Shah Faesal (35), who topped the Indian Administrative Services (IAS) examination in 2010, on Wednesday resigned from the government services, citing “marginalization and invisiblization of around 200 million Indian Muslims at the hands of Hindutva” as a reason.
“To protest against the unabated killings in Kashmir, and lack of any sincere reach-out from the Union Government; the marginalization and invisiblization of around 200 million Indian Muslims at the hands of Hindutva forces reducing them to second-class citizens; insidious attacks on the special identity of the J&K State and growing culture of intolerance and hate in the mainland India in the name of hypernationalism, I have decided to resign from Indian Administrative Service,” said Faesal.
He said the current regime’s subversion of public institutions such as RBI, CBI and NIA has the potential to decimate the constitutional edifice of this country and it needs to be stopped. “I wish to reiterate that voices of reason in this country cannot be muzzled for long and the environment of siege will need to end if we wish to usher in true democracy,” he added.
Faesal said he will be addressing a press conference on Friday to share his future plans.
Former chief minister and National Conference (NC) vice president Omar Abdullah has welcomed Faesal’s move. “The bureaucracy’s loss is politics’ gain. Welcome to the fold,” said Abdullah.
Sources said Faesal is likely to join the NC and may emerge as a Lok Sabha candidate from north Kashmir for the party.
Faesal became a poster boy in 2010 by becoming the first ever candidate from J&K to top the prestigious examination. He fast became a rare symbol of hope in trouble torn Kashmir and motivated hundreds of students in J&K to compete in the IAS examination.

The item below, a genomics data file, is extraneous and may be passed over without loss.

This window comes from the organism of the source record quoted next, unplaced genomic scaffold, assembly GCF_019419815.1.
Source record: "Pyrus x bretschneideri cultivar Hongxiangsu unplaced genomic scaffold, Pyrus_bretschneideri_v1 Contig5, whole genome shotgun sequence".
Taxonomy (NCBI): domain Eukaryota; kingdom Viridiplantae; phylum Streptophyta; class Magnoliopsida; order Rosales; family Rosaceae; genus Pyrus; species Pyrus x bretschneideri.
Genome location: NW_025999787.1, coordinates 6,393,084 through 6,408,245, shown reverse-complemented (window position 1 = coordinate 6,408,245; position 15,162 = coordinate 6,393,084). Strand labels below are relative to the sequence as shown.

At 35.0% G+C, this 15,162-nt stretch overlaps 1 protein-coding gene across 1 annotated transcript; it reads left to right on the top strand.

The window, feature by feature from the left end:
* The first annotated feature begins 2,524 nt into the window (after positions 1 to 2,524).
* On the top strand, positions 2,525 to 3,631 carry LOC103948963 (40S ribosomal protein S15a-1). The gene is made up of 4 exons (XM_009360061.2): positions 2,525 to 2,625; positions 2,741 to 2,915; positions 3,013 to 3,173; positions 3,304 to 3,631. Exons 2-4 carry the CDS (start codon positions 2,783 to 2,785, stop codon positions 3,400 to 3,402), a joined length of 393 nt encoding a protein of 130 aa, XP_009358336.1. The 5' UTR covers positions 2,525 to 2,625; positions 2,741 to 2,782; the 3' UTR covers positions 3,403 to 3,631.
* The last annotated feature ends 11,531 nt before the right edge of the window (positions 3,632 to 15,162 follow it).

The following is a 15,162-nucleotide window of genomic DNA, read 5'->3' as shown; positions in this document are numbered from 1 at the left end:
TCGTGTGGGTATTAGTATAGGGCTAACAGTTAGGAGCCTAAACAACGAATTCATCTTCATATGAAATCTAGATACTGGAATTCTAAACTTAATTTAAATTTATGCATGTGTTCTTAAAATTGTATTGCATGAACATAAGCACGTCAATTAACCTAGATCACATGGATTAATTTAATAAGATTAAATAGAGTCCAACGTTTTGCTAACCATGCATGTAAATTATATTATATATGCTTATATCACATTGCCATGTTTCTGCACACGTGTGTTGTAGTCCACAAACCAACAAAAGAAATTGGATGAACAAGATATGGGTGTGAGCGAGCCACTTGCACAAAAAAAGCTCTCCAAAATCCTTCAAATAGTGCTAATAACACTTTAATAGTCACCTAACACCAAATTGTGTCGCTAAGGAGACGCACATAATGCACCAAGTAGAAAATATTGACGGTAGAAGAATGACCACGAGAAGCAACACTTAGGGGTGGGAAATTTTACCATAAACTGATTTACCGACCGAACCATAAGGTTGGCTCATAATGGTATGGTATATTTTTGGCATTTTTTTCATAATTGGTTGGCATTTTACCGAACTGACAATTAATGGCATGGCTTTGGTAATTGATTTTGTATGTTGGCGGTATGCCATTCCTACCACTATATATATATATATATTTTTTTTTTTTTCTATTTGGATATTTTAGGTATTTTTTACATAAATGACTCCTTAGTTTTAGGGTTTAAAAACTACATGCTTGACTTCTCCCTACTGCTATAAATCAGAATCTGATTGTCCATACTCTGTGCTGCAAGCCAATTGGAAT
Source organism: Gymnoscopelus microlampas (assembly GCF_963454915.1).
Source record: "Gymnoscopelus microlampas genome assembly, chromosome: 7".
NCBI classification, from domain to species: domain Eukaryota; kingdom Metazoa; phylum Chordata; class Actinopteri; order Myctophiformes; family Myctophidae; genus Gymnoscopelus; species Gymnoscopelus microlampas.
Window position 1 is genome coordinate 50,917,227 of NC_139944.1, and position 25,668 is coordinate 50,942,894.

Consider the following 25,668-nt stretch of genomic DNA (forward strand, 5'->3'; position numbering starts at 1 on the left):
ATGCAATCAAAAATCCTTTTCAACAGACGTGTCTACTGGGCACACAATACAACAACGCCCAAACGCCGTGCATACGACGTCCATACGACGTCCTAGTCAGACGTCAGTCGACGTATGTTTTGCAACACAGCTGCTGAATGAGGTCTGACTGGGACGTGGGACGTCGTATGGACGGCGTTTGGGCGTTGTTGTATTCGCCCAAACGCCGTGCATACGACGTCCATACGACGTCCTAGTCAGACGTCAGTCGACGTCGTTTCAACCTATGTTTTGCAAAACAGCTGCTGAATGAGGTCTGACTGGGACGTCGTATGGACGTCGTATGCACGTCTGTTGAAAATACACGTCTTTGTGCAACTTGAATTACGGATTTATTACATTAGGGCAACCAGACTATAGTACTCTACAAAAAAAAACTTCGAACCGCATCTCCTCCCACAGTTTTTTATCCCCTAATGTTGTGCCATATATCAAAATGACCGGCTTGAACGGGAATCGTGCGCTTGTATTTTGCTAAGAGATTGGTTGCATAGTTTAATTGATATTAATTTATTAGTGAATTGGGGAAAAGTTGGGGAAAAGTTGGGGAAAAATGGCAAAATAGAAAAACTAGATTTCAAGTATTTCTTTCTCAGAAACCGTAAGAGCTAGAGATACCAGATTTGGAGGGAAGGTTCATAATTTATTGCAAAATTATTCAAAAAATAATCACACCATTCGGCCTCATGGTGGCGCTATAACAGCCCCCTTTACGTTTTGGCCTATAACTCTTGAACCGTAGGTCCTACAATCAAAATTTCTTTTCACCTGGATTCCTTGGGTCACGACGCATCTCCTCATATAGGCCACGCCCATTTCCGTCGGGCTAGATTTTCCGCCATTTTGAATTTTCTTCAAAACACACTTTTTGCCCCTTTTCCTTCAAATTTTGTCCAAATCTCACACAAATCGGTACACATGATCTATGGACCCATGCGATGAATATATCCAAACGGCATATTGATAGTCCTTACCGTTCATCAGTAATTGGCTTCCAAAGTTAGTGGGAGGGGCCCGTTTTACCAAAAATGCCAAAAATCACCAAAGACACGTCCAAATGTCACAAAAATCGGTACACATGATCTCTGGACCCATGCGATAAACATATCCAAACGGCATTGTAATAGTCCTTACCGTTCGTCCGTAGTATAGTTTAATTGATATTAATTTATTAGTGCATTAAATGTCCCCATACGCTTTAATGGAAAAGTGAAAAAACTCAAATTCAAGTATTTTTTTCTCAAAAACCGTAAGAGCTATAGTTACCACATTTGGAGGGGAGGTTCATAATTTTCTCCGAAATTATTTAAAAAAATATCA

Faesal had opted for the Kashmir cadre and worked in many State departments, including education and J&K power corporation.
In his interview to this reporter immediately after cracking the examination, Faesal had said: “We are caught in self-created confines of perceptions. I have broken those myths and perception. Our participation in the exam is miserable.”
However, the IAS topper landed himself in many controversies for his opinions expressed through articles in newspapers and on the social media on Kashmir and the idea of India.
The Centre’s Department of Personnel and Training (DoPT) underlined a tweet of his and termed the contents as “prima facie in contravention of the extent provision of the All India Service (Conduct Rules) 1968, All India Services (Discipline and Appeal) Rules, 1969” in July last year.
Faesal’s tweet referred to by the DoPT reads: “Patriarchy + Population + Illiteracy + Alcohol + Porn + Technology + Anarchy = Rapistan.”
He hails from a remote village of Sogam in north Kashmir, more than 90 km away from Srinagar. His father was shot dead by militants in 2002.
He last year went to Harvard University in the US on a scholarship for a yearlong course on Public Policy. In a recent Facebook post, Faesal said: “I am changed man now”.